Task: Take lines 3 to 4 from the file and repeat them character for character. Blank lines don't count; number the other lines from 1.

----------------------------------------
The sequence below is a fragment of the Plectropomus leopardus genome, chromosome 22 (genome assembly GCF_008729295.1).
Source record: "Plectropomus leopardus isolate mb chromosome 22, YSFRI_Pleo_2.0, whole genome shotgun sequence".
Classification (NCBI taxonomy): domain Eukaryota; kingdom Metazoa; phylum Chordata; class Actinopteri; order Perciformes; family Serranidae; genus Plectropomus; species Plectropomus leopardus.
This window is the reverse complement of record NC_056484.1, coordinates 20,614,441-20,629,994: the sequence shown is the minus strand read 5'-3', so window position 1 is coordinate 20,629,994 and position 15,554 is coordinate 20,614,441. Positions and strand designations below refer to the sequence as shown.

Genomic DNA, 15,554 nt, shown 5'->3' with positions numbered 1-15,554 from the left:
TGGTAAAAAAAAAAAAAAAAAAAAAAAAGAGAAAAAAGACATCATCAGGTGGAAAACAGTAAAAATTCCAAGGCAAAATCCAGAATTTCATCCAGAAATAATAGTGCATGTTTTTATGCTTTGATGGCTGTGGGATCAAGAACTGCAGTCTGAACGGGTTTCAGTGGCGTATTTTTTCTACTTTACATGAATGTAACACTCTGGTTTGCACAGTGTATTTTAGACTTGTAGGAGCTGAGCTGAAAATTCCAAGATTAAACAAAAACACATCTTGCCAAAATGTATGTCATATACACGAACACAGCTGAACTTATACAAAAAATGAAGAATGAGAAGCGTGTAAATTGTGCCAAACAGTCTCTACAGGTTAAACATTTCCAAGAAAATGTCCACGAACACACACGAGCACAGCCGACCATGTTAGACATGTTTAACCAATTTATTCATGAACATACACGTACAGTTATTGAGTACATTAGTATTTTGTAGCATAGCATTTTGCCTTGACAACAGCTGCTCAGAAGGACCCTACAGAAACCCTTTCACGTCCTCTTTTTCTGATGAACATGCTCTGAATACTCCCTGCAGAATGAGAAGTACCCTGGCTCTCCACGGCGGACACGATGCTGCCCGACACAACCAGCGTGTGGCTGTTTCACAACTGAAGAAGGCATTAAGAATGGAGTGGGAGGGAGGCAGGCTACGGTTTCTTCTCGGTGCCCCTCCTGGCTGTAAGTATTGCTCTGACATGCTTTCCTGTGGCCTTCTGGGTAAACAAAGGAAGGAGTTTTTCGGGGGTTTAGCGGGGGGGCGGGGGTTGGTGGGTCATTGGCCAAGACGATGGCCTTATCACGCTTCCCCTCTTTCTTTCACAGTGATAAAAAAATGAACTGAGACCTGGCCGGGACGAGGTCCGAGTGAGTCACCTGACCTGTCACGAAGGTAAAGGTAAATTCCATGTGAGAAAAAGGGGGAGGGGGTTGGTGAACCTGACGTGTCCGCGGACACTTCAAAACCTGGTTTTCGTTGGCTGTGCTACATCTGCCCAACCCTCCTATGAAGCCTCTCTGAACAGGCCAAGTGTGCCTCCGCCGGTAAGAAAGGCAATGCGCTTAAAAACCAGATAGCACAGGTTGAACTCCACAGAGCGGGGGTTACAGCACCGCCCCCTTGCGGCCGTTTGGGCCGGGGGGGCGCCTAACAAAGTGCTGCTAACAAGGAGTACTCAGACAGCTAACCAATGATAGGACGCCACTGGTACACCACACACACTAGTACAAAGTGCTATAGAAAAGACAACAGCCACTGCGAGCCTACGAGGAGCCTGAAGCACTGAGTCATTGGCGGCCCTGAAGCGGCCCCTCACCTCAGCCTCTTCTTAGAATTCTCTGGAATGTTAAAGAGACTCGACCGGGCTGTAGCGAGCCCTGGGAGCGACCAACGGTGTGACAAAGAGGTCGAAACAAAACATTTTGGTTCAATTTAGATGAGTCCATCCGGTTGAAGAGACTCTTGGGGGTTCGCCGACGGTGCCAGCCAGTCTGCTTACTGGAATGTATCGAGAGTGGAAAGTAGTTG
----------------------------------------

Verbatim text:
Classification (NCBI taxonomy): domain Eukaryota; kingdom Metazoa; phylum Chordata; class Actinopteri; order Perciformes; family Serranidae; genus Plectropomus; species Plectropomus leopardus.
This window is the reverse complement of record NC_056484.1, coordinates 20,614,441-20,629,994: the sequence shown is the minus strand read 5'-3', so window position 1 is coordinate 20,629,994 and position 15,554 is coordinate 20,614,441. Positions and strand designations below refer to the sequence as shown.